It's a nightmarish mix of Big Tech overreach and state authoritarianism.
The Argentinian province of Salta approved the development of a Microsoft algorithm in 2o18 that allegedly could determine which low-income "future teens" would be likely to get pregnant, a shocking investigation by Wired reveals.
The algorithm — which Microsoft called "one of the pioneering cases in the use of AI data" — used demographic data including age, ethnicity, disability, country of origin, and whether or not their home had hot water in its bathroom, to determine which of the women and girls living in a small Argentinian town were "predestined" for motherhood.
The opaque program, which was celebrated on national television by then-governor Juan Manuel Urtubey, was offered to the province by Microsoft in 2018, at the same time Argentina's Congress was debating whether to decriminalize abortion, Wired notes.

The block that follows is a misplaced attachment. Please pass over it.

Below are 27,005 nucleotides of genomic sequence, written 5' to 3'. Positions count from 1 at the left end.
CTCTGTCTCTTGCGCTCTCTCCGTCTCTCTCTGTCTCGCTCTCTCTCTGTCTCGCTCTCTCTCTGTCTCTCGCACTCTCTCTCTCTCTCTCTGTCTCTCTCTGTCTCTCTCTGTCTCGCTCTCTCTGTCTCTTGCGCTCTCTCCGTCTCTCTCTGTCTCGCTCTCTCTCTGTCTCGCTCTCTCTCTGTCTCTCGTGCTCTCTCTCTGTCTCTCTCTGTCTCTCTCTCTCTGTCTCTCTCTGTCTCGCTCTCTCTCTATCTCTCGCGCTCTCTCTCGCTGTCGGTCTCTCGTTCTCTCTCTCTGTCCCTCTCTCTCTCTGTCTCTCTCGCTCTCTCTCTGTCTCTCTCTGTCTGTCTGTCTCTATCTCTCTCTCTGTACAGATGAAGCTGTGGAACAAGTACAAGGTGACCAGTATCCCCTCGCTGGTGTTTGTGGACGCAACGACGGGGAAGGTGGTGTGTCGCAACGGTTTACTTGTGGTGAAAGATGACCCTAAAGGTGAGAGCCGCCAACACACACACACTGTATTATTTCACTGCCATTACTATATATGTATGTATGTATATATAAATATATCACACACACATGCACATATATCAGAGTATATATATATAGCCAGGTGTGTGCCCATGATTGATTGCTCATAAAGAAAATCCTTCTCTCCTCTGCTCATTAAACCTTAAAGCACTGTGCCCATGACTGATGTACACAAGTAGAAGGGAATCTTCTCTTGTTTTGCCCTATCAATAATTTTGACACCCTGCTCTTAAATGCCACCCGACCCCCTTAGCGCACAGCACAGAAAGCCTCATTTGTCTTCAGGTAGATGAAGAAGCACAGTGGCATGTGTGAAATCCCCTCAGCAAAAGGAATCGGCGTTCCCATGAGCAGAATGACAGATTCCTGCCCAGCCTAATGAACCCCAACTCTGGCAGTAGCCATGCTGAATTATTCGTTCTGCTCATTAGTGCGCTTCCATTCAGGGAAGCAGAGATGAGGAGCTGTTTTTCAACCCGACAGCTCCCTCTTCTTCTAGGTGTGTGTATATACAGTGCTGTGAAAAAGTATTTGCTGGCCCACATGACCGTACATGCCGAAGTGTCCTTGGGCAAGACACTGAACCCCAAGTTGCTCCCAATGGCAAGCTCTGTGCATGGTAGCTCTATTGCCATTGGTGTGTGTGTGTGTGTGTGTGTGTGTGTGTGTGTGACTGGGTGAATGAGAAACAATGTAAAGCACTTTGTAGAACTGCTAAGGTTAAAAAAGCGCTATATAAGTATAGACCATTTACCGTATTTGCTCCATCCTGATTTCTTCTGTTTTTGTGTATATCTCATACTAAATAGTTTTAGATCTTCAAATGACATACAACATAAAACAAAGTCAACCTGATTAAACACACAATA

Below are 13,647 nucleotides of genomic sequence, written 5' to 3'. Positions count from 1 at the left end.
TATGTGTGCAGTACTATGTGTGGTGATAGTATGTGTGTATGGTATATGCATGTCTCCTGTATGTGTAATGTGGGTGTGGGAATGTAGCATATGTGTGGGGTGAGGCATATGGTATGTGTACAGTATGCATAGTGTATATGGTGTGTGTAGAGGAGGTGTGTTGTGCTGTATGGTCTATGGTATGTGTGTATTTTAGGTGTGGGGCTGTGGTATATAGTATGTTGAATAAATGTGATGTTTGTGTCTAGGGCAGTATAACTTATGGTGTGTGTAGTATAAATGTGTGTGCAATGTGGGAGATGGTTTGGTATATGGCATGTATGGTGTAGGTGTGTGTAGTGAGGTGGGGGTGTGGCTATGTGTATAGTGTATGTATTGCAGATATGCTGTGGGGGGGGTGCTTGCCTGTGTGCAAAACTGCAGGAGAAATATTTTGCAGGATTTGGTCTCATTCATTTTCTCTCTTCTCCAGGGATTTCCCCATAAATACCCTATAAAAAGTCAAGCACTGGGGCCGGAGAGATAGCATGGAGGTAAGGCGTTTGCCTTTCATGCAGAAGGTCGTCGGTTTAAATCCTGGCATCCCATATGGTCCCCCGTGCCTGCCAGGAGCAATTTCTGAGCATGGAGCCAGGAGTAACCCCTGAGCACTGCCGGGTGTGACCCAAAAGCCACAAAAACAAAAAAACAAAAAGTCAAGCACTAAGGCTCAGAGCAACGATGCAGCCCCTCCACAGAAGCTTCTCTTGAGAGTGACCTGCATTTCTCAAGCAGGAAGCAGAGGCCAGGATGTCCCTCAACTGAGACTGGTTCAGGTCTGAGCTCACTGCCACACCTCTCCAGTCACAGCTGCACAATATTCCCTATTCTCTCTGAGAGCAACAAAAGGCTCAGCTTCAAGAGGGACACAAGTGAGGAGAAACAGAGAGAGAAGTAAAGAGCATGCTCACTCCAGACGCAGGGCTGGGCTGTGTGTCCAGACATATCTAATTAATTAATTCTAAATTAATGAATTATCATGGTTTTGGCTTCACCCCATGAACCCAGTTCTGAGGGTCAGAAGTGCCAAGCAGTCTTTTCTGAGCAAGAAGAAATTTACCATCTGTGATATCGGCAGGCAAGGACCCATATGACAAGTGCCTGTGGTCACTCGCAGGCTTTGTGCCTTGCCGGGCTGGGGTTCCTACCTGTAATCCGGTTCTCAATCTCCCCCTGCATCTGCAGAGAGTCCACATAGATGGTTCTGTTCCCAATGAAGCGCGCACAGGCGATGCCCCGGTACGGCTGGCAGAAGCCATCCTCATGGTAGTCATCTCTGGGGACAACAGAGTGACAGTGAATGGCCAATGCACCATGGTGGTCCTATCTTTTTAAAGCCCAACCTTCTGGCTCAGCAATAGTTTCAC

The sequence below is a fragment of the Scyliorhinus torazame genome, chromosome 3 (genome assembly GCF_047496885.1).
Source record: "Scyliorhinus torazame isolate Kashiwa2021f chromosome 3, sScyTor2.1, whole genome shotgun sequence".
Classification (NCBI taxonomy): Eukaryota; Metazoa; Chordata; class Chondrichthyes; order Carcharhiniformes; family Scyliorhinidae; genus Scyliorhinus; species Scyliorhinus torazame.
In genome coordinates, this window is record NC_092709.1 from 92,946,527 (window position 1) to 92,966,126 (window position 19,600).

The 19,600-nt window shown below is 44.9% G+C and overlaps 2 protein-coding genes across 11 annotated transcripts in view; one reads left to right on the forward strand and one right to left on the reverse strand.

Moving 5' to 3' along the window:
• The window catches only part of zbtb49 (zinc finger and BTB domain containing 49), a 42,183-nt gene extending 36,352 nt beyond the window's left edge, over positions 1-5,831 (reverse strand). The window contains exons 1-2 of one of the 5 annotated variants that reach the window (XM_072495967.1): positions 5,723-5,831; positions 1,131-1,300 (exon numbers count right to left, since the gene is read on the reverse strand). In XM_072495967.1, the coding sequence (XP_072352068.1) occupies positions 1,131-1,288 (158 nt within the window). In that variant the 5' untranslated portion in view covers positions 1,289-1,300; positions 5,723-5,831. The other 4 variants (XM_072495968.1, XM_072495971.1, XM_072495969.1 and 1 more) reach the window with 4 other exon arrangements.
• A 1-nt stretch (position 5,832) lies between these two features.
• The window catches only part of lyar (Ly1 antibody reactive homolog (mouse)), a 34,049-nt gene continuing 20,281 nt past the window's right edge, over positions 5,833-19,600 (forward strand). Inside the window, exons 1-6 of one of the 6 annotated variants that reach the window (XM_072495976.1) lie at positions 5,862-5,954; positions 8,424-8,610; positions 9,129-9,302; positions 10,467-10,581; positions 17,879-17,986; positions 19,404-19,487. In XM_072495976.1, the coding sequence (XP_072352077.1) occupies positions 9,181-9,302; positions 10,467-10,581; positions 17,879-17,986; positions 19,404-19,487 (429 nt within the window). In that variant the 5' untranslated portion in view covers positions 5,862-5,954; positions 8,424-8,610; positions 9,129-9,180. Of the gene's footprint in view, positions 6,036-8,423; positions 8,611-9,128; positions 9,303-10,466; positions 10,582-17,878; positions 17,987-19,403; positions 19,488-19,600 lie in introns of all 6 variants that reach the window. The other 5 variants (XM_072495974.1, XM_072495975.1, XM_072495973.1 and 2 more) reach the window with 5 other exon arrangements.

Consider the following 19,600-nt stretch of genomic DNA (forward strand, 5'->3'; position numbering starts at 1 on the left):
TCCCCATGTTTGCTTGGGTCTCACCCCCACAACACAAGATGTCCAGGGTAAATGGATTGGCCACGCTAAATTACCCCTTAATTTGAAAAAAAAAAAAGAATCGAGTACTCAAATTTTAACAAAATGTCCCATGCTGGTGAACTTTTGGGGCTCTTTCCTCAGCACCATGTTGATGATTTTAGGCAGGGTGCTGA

The magazine's reporting found that the women and girls Microsoft's algorithm identified as would-be teen moms were often disenfranchised in various ways, from having poor backgrounds and migrant families to indigenous heritage.
The algorithm, known as the Technology Platform for Social Intervention, is noteworthy due to the fact that an American company like Microsoft chose to deploy such a program in a country with a long history of surveillance and population control measures.
Those leanings are apparent in the lack of transparency surrounding the program. For one, the Argentinian government never formally assessed the algorithm's impact on girls and women.
Worse yet, according to Wired, the program involved the deployment of "territorial agents" who surveyed those identified by the AI as being predestined for pregnancy, took photos of them, and even recorded their GPS locations.
It's still unclear what the provincial or national governments did with the data and how — or if — they related to the abortion debate.
In 2020, Argentina voted to decriminalize abortion, a historic moment for the South American nation — but the program's very existence should be cause for concern.
The report should serve as a warning of the potentially dangerous intersection between American AI tech and authoritarianism, and offers a much-needed reminder that we have, for the time being, much less to fear from the algorithms themselves than from the humans behind them.
READ MORE: The Case of the Creepy Algorithm That ‘Predicted’ Teen Pregnancy [Wired]
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